Game Recommendations

Proposed Q&A site for expert and amateur gamers who want to get game recommendations in different game styles and tastes

Currently in commitment.

1:40 PM
Speaking of non-native speakers (non-speaking of native speakers?), one of the most common mistakes German speakers make in English is to pluralize information.
Yes, the poor Englishmen only have one information. Ze rich Germans have manies!
They are profligate with their Informationen.
@Robusto What are you striking through, there?
1:46 PM
@RegDwight — Not answering any questions. I'm on strike.
I'm fine thank you
Another fancy German word is Streikbrecher.
@Robusto Hmm, 6 minutes difference... I suppose it's possible he started answering it before you posted your answer, and he didn't notice/didn't click on the "new answer has been posted" notification.
@Martha I sometimes don't get those at all.
@Martha — It took six minutes to write one sentence? Wow, that's some slow typing and/or thinking.
1:48 PM
@RegDwight ;)
@Robusto It can happen - you get distracted by something halfway through, that sort of thing.
@RegDwight — Ditto. I'll post an answer and see two others posted. Unless mine is different/better I delete it. Waste of my freakin' time, if you ask me.
@Robusto Well, go ahead and try to be that fast with too much cold medicine pumping through your bloodstream.
@RegDwight — Hey, I come from an age when we excelled in spite of the drugs we took.
We didn't have steroids and Ritalin back then.
Mar 4 at 15:58, by RegDwight
Anyhow, it's no longer what it was. In the olden days, we had to strunk&white this site uphill both ways barefoot in the snow.
1:49 PM
Spoken like a slacker.
How old are you guys?
And we used to refer to cold medicine pumping through our bloodstream as whiskey. Short and sweet.
Mar 2 at 12:33, by RegDwight
Now where were we? Oh yeah: the important thing was I held an onion to my ear, which was the style at the time. They didn't have white onions because of the war. The only thing you could get was those big yellow ones.
First rule of English Chat: You do not ask how old people are. Second rule of English Chat: You do not ask how old people are!
Robusto is what 19ish? Reg is 16 I think.
I am 78.
Cerberus means he is 7 or 8.
1:51 PM
@n0nChun Seriously, man, haven't I taught you how to fish?
We help him out with his English numbering.
Yes, but I ain't no native speaker so it is pretty freakin' hard to spell numbers.
7 = 111 , 8 = 1000 , 7 or 8 = 1111, that makes it 15
You see link, you click link, you know age, you remember for future. PLEEEESE.
No, your age isn't on there.
Ah sneaky.
1:52 PM
@n0nChun — Third Rule of English Chat: No obvious or overbearing displays of geeking out. Save that shit for SO.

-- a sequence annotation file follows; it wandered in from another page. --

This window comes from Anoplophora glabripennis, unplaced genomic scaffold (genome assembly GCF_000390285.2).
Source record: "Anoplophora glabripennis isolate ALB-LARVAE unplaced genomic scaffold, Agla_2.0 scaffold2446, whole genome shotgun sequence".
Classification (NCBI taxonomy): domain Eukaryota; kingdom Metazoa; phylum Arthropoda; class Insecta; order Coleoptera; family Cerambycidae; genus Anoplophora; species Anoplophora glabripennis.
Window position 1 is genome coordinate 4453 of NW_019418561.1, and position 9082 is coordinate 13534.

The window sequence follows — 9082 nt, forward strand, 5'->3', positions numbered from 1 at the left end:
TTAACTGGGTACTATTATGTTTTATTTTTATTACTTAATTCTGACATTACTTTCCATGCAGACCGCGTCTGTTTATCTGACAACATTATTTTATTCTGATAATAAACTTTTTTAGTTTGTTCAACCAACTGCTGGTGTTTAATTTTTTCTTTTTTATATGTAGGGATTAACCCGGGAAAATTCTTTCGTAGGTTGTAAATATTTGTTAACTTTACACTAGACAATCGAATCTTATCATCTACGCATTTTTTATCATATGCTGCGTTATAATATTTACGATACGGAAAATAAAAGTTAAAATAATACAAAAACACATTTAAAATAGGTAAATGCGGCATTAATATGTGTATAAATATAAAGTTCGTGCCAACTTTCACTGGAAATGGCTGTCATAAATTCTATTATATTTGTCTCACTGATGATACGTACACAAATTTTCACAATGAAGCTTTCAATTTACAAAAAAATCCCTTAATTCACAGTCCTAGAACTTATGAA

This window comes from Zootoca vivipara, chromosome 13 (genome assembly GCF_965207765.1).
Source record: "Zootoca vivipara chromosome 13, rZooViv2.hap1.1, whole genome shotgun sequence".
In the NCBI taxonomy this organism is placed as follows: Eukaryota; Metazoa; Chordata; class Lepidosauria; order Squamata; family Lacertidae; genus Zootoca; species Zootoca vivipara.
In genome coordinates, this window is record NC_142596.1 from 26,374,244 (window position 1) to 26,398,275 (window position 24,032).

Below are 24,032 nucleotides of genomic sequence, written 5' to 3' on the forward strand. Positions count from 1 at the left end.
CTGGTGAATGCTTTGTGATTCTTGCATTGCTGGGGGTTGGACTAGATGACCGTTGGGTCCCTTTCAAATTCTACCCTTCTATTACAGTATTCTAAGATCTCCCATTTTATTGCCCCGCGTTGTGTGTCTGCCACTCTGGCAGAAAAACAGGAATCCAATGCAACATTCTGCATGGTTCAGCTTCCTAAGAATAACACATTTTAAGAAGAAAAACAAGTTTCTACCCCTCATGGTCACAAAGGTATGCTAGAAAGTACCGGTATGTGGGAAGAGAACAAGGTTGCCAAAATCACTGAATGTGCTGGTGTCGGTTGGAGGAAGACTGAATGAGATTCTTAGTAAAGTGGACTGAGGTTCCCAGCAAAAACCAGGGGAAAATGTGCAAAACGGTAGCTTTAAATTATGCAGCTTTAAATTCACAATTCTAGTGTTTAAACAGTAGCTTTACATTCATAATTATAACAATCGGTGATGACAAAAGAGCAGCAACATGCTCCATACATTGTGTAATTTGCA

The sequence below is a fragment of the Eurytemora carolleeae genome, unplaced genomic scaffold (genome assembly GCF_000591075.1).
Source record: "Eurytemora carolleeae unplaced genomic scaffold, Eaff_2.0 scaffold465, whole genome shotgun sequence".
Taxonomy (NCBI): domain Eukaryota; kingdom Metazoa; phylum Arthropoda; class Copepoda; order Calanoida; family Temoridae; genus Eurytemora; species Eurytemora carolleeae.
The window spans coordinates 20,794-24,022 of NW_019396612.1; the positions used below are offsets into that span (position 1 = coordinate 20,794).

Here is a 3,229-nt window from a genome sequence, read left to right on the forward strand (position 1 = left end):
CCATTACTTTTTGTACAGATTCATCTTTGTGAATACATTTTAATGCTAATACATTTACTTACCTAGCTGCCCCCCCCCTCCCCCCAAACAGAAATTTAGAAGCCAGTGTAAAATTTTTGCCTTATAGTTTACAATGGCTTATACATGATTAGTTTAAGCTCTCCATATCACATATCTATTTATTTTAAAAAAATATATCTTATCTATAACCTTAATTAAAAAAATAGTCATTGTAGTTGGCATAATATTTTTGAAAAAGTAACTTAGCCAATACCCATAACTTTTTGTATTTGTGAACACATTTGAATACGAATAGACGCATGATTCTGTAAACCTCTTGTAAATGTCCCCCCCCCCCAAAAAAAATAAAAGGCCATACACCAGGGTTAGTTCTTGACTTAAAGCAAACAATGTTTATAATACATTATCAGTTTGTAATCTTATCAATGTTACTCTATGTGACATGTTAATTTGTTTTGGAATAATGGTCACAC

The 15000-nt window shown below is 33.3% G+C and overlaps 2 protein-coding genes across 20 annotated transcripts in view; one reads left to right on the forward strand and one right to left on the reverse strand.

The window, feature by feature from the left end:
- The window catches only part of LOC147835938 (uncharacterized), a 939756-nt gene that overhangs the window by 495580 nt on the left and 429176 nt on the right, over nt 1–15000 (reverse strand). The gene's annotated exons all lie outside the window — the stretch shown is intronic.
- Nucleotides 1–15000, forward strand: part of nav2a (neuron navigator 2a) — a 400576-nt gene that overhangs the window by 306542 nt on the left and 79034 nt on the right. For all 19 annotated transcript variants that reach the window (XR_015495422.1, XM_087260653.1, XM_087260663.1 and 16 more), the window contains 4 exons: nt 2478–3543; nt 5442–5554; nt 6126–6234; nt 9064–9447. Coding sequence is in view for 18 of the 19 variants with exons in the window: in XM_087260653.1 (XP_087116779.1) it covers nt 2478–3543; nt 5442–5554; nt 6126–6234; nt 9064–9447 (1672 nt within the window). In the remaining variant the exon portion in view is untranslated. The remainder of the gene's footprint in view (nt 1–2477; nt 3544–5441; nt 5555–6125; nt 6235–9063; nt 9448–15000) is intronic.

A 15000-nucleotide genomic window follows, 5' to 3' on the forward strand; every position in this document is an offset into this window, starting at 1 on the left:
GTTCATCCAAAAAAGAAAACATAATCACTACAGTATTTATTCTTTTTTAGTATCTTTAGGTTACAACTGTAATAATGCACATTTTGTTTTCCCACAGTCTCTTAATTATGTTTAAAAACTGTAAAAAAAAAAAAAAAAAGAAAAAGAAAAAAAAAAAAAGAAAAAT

taking notes
Wow, that "no geeking out" rule really chilled everyone out. I'm impressed.
@Robusto No quoting Natalie Imbruglia lyrics here.
They're all off looking at people's profiles to see whether they've posted their ages.
1:56 PM
@Robusto Is this rule no geeking out or no display?
Martha is spot on, as usual.
@Artic Yes.
@Martha — Word.
Have you guys read Siddhartha ?
1:57 PM
@n0nChun — Stop trying to test for age!
The god of small things?
I used to write Siddhartha in my spare time.
Feb 18 at 14:30, by RegDwight
Damn, I have a boring Friday meeting...
@RegDwight You are very dangerous person.
2:01 PM
Bye Guys!
See you!
2:33 PM
@RegDwight — So ... you are a Hessian. I might have known.
I am not Christopher Walken.
@RegDwight — Lies! You are always asking for more cowbell.
Mar 7 at 18:07, by RegDwight
@Robusto Not enough cowbell.
Feb 17 at 20:35, by RegDwight
And cowbell!
Sheesh. "Two occasions" ≠ "always". You non-native speaker.
(Note to self: Robusto is blowing my cover.)
2:48 PM
No sound here, will watch at home.
You mean you'll listen at home. You non-native speakah.
No, I will clock at home.
Now if you're looking for someone who's good at impersonations, Kevin Spacey is your man.
3:04 PM
Q: Word for a person who doesn't think the rules apply to him

Ben CollinsI'm trying to write a letter to the editor of my local paper about their report of a man who doesn't think the rules apply to him. Is there a word for this? He's a bit of an egoist, demanding to speak at city council meetings after the public hearing portion of the meeting has been closed.

How about rebel
@RegDwight — Kevin Pollak is good too.
I just listened to Spacey's. I think Jay Mohr's is the best.
@Robusto Possibly. (Oh, and since I'm not sure which Spacey video you watched, here's the one I was thinking of:)
Pretty good range.
I still think Mohr is more, at least when it comes to Walken.
@Reg: T-Rex alert ...
Q: "Tiger by the tail" - Meaning/Etymology

ArthurRexAm I trying to take someones Frosted Flakes?